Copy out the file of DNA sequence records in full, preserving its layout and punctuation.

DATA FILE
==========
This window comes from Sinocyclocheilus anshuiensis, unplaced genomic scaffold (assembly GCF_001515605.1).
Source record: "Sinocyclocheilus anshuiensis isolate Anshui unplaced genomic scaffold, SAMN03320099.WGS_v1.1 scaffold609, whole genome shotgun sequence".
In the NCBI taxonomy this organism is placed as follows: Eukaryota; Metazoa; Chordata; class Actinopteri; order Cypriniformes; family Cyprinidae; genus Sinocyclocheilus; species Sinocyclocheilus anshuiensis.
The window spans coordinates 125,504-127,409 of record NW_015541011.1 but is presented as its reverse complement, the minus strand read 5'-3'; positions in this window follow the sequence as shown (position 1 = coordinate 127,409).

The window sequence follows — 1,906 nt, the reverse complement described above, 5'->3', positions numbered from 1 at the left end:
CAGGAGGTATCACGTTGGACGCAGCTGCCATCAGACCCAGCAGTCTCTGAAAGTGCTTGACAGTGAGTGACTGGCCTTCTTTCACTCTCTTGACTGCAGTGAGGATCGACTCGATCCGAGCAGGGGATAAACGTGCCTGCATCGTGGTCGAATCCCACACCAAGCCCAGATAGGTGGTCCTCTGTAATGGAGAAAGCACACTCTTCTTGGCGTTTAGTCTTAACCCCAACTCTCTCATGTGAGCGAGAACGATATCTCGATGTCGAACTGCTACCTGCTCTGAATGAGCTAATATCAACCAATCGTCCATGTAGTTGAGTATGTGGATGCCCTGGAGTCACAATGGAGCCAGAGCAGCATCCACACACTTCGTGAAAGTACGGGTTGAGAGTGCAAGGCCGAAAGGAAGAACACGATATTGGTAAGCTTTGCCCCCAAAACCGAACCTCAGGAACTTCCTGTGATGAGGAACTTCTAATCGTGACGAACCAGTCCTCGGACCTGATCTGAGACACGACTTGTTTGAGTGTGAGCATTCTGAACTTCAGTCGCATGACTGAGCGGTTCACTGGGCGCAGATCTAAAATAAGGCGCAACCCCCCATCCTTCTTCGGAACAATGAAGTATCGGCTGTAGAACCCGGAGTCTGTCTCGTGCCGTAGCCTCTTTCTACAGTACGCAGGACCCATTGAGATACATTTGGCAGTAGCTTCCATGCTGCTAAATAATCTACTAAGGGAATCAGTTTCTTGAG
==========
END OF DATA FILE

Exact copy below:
This window comes from Sinocyclocheilus anshuiensis, unplaced genomic scaffold (assembly GCF_001515605.1).
Source record: "Sinocyclocheilus anshuiensis isolate Anshui unplaced genomic scaffold, SAMN03320099.WGS_v1.1 scaffold609, whole genome shotgun sequence".
In the NCBI taxonomy this organism is placed as follows: Eukaryota; Metazoa; Chordata; class Actinopteri; order Cypriniformes; family Cyprinidae; genus Sinocyclocheilus; species Sinocyclocheilus anshuiensis.
The window spans coordinates 125,504-127,409 of record NW_015541011.1 but is presented as its reverse complement, the minus strand read 5'-3'; positions in this window follow the sequence as shown (position 1 = coordinate 127,409).

The window sequence follows — 1,906 nt, the reverse complement described above, 5'->3', positions numbered from 1 at the left end:
CAGGAGGTATCACGTTGGACGCAGCTGCCATCAGACCCAGCAGTCTCTGAAAGTGCTTGACAGTGAGTGACTGGCCTTCTTTCACTCTCTTGACTGCAGTGAGGATCGACTCGATCCGAGCAGGGGATAAACGTGCCTGCATCGTGGTCGAATCCCACACCAAGCCCAGATAGGTGGTCCTCTGTAATGGAGAAAGCACACTCTTCTTGGCGTTTAGTCTTAACCCCAACTCTCTCATGTGAGCGAGAACGATATCTCGATGTCGAACTGCTACCTGCTCTGAATGAGCTAATATCAACCAATCGTCCATGTAGTTGAGTATGTGGATGCCCTGGAGTCACAATGGAGCCAGAGCAGCATCCACACACTTCGTGAAAGTACGGGTTGAGAGTGCAAGGCCGAAAGGAAGAACACGATATTGGTAAGCTTTGCCCCCAAAACCGAACCTCAGGAACTTCCTGTGATGAGGAACTTCTAATCGTGACGAACCAGTCCTCGGACCTGATCTGAGACACGACTTGTTTGAGTGTGAGCATTCTGAACTTCAGTCGCATGACTGAGCGGTTCACTGGGCGCAGATCTAAAATAAGGCGCAACCCCCCATCCTTCTTCGGAACAATGAAGTATCGGCTGTAGAACCCGGAGTCTGTCTCGTGCCGTAGCCTCTTTCTACAGTACGCAGGACCCATTGAGATACATTTGGCAGTAGCTTCCATGCTGCTAAATAATCTACTAAGGGAATCAGTTTCTTGAG